You see, the Razor AHRS Firmware supports a bunch of different hardware, so at the very top of the file you need to define which hardware you're using (sounds familiar, eh?). So the little block above throws an error and stops the user if the hardware wan't defined. And it's a totally custom message, so you can explicitly tell the user what the problem is. Since this code lets you throw custom errors based on pre-processor defines. So now the Arm Link code looks like
#define PINCHER 1 #define REACTOR 2 #define WIDOWX 3 //uncomment one of the following lines depending on which arm you want to use //#define ARMTYPE PINCHER //#define ARMTYPE REACTOR //#define ARMTYPE WIDOWX #if !defined(ARMTYPE) #error YOU HAVE TO SELECT THE ARM YOU ARE USING! Uncomment the correct line above for your arm #endif
Later in the code we can check the type of the arm (see GlobalArm.h)
#if ARMTYPE == PINCHER #define ARMID 1 #define CNT_SERVOS 5 //(sizeof(pgm_axdIDs)/sizeof(pgm_axdIDs)) //...etc #endif
It is worth noting that the firmware should probably be doing a check against the servos that it sees and not engaging unless it sees all the servos. Though this would cause a whole different issue - code running on the robot but no good way to tell the user that servo discovery has found a problem. But that's a quest for next time I guess.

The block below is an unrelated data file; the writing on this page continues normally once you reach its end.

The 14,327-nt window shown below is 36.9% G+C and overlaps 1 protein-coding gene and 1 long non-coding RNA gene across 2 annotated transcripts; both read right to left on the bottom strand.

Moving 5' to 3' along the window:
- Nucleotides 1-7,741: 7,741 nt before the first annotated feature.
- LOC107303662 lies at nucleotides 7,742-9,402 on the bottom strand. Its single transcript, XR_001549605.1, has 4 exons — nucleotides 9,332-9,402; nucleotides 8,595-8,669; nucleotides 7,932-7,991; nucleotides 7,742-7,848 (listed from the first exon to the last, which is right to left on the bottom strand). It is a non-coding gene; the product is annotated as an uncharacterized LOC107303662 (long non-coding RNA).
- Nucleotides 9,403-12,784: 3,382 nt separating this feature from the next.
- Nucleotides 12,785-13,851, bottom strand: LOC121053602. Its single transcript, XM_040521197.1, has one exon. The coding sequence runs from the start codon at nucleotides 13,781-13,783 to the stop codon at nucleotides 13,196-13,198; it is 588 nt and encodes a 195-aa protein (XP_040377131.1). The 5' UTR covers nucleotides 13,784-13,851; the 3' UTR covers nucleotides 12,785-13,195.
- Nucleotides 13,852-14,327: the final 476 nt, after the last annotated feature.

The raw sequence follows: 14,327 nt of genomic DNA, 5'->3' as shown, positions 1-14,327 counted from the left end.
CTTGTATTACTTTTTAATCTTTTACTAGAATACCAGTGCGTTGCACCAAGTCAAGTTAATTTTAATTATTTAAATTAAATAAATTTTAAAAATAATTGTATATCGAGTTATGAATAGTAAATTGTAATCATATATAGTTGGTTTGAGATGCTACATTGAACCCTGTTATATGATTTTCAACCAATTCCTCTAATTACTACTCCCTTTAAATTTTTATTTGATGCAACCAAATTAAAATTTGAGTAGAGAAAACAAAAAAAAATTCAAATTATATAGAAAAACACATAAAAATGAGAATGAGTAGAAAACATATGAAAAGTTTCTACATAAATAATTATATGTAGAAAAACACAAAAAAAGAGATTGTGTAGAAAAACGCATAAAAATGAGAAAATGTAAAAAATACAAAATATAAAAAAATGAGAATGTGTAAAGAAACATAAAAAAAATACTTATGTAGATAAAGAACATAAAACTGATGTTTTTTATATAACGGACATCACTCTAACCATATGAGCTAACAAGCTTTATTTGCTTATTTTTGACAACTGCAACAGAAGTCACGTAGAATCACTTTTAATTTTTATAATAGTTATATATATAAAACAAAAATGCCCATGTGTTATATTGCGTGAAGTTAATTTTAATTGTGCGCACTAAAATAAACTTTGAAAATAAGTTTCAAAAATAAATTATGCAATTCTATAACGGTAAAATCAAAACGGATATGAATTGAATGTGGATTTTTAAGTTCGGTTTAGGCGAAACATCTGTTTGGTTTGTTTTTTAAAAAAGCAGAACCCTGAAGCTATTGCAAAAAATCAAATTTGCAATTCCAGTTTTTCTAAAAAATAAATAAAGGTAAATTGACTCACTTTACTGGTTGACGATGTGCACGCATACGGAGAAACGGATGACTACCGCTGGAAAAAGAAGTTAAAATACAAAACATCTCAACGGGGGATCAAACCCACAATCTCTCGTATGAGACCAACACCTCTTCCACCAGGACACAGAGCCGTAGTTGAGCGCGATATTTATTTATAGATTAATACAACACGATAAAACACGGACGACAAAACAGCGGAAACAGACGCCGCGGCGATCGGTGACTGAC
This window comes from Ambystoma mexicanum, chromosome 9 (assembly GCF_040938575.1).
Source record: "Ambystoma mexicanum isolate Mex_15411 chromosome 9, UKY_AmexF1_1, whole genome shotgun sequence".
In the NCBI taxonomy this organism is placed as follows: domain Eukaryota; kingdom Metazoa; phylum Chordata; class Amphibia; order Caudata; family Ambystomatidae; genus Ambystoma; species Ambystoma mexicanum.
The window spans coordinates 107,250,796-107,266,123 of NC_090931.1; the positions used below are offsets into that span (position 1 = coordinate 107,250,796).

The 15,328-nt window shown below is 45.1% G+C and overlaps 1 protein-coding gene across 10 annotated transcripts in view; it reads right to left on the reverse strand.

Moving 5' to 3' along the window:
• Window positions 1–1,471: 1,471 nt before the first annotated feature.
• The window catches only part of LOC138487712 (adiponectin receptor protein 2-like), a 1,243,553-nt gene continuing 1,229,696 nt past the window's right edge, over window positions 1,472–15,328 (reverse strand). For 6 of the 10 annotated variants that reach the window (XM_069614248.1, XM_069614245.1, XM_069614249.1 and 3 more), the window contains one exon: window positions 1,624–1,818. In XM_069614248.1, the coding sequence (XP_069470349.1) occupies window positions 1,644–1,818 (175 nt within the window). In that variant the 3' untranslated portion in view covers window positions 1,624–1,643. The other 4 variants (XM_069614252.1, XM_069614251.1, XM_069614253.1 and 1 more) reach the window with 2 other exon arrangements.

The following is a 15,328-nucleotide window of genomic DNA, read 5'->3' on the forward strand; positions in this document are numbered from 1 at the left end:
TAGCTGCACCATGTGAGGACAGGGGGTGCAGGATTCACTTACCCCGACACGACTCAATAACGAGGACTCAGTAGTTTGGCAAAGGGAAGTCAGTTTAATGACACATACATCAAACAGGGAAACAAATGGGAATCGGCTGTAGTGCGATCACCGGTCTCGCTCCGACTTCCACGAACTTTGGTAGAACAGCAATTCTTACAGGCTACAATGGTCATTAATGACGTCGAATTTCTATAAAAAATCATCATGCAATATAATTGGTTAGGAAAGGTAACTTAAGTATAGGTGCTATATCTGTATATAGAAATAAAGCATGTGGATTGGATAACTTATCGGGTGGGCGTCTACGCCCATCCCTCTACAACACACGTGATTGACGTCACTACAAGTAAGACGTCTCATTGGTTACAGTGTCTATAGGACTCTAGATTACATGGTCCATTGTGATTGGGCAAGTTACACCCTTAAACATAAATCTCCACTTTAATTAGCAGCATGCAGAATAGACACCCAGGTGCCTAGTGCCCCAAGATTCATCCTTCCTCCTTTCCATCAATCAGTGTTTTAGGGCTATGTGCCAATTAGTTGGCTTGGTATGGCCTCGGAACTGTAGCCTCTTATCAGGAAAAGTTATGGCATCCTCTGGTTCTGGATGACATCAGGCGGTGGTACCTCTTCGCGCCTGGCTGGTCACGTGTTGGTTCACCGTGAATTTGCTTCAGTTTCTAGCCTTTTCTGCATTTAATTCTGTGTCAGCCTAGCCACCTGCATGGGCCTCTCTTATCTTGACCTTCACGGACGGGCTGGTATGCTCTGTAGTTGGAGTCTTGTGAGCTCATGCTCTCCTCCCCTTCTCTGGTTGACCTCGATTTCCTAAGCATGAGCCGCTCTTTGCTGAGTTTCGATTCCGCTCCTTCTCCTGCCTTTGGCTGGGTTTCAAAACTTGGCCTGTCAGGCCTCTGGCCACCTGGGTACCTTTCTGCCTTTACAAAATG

With one of our crew out, I've been working double duty all week, so I don't have all too much to report on this week. One of the things that came up is the need for something a little more robust then the RobotGeek Gripper for our RobotGeek line. The InterbotiX line has the Parallel Gripper, and we actually made some prototypes that use that gripper with RobotGeek servos a while back, but it never really went anywhere. Upon revisiting the project with our slightly newer, slightly stronger servos, we found that it actually works out pretty well. We made a jig for drilling the extra holes needed, and made some new prototypes. Matt came up with some clever ways to mount everything and the gripper seems to do pretty well.
I toyed around a little with the 3D printer over the week, intent on making some new gripper fingers. I started of by printing the original finger file, which turned out decently. I think opening up the rails would make it move smoother, but I also had a sanded-down bottom plate it could attach to, so I forged ahead. I tried a couple of other designs.